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					Network Topologies 1


                              Network Topology
This sheet provides an introduction to network topologies. It covers each of the three
major topologies (bus, star, and ring) in general terms. It does not go into detail on
network architectures.

   1. What is a topology?
   2. What is a bus topology?
   3. What is the difference between a regular bus and a local bus?
   4. What is the difference between a regular bus and a local bus?
   5. What are the key features of a star topology?
   6. What are the advantages and disadvantages of a star topology?
   7. What are the key features of a ring topology?
   8. What are the advantages and disadvantages of a ring topology?
   9. Why is a ring topology wired as a star?
   10. What is a counterrotating ring?
   11. Can you ‘mix’ topologies?
   12. What are the costs considerations for choosing a topology?

  1. What is a topology?

A topology refers to the manner in which the cable is run to individual workstations
on the network. The dictionary defines topology as: the configurations formed by the
connections between devices on a local area network (LAN) or between two or more
LANs

There are three basic network topologies (not counting variations thereon): the bus,
the star, and the ring.

It is important to make a distinction between a topology and an architecture. A
topology is concerned with the physical arrangement of the network components. In
contrast, an architecture addresses the components themselves and how a system is
structured (cable access methods, lower level protocols, topology, etc.). An example
of an architecture is 10baseT Ethernet which typically uses the start topology.

  2. What is a bus topology?

A bus topology connects each computer (node) to a single segment trunk. A ‘trunk’ is
a communication line, typically coax cable, which is referred to as the ‘bus.’ The
signal travels from one end of the bus to the other. A terminator is required at each
end to absorb the signal so it does not reflect back across the bus.

                              In a bus topology, signals are broadcast to all stations.
                              Each computer checks the address on the signal (data
                              frame) as it passes along the bus. If the signal’s address
                              matches that of the computer, the computer processes
                              the signal. If the address doesn’t match, the computer
                              takes no action and the signal travels on down the bus.
Network Topologies 2


Only one computer can ‘talk’ on a network at a time. A media access method called
CSMA/CD is used to handle the collisions that occur when two signals are placed on
the wire at the same time.

The bus topology is passive. In other words, the computers on the bus simply ‘listen’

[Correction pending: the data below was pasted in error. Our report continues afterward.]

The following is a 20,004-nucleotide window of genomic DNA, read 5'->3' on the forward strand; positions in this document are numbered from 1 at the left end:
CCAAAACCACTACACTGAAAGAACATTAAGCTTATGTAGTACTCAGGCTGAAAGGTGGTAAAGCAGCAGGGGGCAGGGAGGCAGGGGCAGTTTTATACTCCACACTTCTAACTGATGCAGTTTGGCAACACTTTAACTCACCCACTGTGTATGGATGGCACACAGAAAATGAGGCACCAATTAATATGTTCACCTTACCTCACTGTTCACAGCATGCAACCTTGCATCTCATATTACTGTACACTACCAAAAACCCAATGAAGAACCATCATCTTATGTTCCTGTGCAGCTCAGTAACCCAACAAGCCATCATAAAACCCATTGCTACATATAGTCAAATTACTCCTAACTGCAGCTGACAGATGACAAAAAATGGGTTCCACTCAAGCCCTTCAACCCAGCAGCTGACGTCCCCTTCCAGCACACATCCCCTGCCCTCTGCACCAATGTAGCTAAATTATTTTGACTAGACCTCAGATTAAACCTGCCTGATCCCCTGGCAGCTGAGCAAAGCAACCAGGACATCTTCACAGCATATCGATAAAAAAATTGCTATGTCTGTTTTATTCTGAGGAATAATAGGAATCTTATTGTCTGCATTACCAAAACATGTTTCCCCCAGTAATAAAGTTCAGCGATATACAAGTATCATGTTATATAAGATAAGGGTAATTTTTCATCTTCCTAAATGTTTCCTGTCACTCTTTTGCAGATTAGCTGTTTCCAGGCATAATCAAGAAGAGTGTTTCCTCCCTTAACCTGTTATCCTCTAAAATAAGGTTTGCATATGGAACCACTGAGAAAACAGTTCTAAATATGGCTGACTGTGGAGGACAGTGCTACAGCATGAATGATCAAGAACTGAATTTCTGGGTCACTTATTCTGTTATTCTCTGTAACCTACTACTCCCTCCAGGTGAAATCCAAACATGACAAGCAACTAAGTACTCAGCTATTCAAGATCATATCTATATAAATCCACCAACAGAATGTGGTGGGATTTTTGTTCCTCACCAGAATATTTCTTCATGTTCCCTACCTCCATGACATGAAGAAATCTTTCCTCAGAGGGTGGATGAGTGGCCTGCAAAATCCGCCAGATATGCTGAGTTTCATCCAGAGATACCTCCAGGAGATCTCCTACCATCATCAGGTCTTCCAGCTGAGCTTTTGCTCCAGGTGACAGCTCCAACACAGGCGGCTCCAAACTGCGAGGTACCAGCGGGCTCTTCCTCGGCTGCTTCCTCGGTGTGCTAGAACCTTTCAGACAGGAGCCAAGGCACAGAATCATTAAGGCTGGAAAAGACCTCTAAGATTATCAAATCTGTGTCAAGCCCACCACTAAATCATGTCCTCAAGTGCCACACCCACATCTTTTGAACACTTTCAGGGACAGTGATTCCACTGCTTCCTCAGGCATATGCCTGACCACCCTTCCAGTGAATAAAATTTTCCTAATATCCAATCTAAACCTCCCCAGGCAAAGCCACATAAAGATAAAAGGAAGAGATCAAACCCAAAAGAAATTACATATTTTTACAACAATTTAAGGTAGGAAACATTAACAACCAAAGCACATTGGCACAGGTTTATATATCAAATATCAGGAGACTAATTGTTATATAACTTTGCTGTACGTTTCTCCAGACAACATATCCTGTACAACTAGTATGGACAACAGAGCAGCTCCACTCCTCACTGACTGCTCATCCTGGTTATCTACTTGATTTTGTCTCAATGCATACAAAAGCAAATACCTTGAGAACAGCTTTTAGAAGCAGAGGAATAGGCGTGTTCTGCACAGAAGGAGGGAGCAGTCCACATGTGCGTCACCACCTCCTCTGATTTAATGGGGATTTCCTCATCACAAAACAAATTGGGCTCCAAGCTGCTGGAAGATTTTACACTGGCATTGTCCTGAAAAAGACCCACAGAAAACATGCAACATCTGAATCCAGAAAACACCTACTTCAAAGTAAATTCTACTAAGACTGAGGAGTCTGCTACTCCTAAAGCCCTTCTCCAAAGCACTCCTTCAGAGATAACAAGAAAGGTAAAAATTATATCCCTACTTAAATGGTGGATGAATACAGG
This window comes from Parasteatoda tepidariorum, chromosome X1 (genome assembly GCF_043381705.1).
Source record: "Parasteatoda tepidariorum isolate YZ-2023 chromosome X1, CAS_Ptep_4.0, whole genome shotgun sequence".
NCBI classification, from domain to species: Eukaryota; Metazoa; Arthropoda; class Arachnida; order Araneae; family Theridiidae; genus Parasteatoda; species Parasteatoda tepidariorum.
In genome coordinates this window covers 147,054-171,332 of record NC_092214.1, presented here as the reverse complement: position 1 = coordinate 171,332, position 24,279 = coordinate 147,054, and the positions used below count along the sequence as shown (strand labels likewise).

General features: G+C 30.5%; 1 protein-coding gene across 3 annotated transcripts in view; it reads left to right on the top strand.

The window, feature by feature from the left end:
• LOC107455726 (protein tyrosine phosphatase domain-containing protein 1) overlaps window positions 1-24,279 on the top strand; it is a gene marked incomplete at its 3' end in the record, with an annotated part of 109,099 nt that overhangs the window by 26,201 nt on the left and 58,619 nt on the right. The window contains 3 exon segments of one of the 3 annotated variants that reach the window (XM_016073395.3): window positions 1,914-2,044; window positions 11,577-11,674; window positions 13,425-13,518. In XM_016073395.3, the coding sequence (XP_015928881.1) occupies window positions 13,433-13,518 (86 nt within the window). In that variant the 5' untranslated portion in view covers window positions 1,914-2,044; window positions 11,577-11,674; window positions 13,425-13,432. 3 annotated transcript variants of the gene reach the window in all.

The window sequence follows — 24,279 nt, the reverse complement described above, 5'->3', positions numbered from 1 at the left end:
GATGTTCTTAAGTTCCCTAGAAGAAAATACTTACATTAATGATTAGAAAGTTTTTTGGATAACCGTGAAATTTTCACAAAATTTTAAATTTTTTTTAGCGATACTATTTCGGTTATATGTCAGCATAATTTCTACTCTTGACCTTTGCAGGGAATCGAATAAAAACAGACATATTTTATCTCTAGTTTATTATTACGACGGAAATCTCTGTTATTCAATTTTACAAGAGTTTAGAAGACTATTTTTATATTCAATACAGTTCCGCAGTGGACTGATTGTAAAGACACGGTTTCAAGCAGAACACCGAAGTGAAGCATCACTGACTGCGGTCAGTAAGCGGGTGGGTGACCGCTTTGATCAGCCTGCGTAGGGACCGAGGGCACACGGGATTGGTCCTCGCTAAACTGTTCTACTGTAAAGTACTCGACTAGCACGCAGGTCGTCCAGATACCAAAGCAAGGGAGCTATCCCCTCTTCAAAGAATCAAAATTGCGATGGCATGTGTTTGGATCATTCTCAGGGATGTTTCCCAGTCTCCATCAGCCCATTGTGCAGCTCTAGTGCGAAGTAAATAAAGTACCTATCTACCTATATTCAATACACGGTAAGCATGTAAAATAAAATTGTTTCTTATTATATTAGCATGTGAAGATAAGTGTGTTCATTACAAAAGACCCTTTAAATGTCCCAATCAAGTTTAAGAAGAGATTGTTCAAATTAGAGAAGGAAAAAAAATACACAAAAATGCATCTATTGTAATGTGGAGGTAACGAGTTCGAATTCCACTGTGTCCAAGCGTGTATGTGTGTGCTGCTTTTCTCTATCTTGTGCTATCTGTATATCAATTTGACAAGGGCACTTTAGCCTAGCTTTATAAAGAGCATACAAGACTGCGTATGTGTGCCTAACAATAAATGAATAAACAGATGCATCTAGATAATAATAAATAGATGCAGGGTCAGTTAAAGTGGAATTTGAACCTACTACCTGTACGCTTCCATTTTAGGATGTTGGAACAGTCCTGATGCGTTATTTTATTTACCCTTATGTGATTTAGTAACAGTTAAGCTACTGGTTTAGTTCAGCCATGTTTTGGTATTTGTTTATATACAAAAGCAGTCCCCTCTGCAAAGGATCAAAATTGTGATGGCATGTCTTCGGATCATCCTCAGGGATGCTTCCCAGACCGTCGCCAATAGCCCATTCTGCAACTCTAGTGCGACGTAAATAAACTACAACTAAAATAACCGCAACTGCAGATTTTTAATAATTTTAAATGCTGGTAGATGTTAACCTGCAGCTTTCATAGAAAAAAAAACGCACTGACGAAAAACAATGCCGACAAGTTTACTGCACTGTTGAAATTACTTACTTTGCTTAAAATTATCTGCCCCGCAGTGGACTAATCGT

for a signal; they are not responsible for moving the signal along.

A bus topology is normally implemented with coaxial cable.

  3. What is the difference between a regular bus and a local bus?




 In a regular bus, each computer is attached      In a local bus, each computer is
 to the cable segment (called a backbone) by      attached directly to the backbone in
 means of a drop cable (a shorter cable           a daisy-chain configuration by
 connecting the computer to the backbone)         means of a "T" connector. Peer-to-
                                                  peer networks are often configured
                                                  as a local bus.


  4. What are the advantages and disadvantages of the bus topology?

Advantages of bus topology:

      Easy to implement and extend
      Well suited for temporary networks that must be set up in a hurry
      Typically the least cheapest topology to implement
      Failure of one station does not affect others

Disadvantages of bus topology:

      Difficult to administer/troubleshoot
      Limited cable length and number of stations
      A cable break can disable the entire network; no redundancy
      Maintenance costs may be higher in the long run
      Performance degrades as additional computers are added

  5. What are the key features of a star topology?

All of the stations in a star topology are connected to a central unit called a hub.
Network Topologies 3


                                                   The hub offers a common
                                                   connection for all stations on the
                                                   network. Each station has its own
                                                   direct cable connection to the
                                                   hub. In most cases, this means
                                                   more cable is required than for a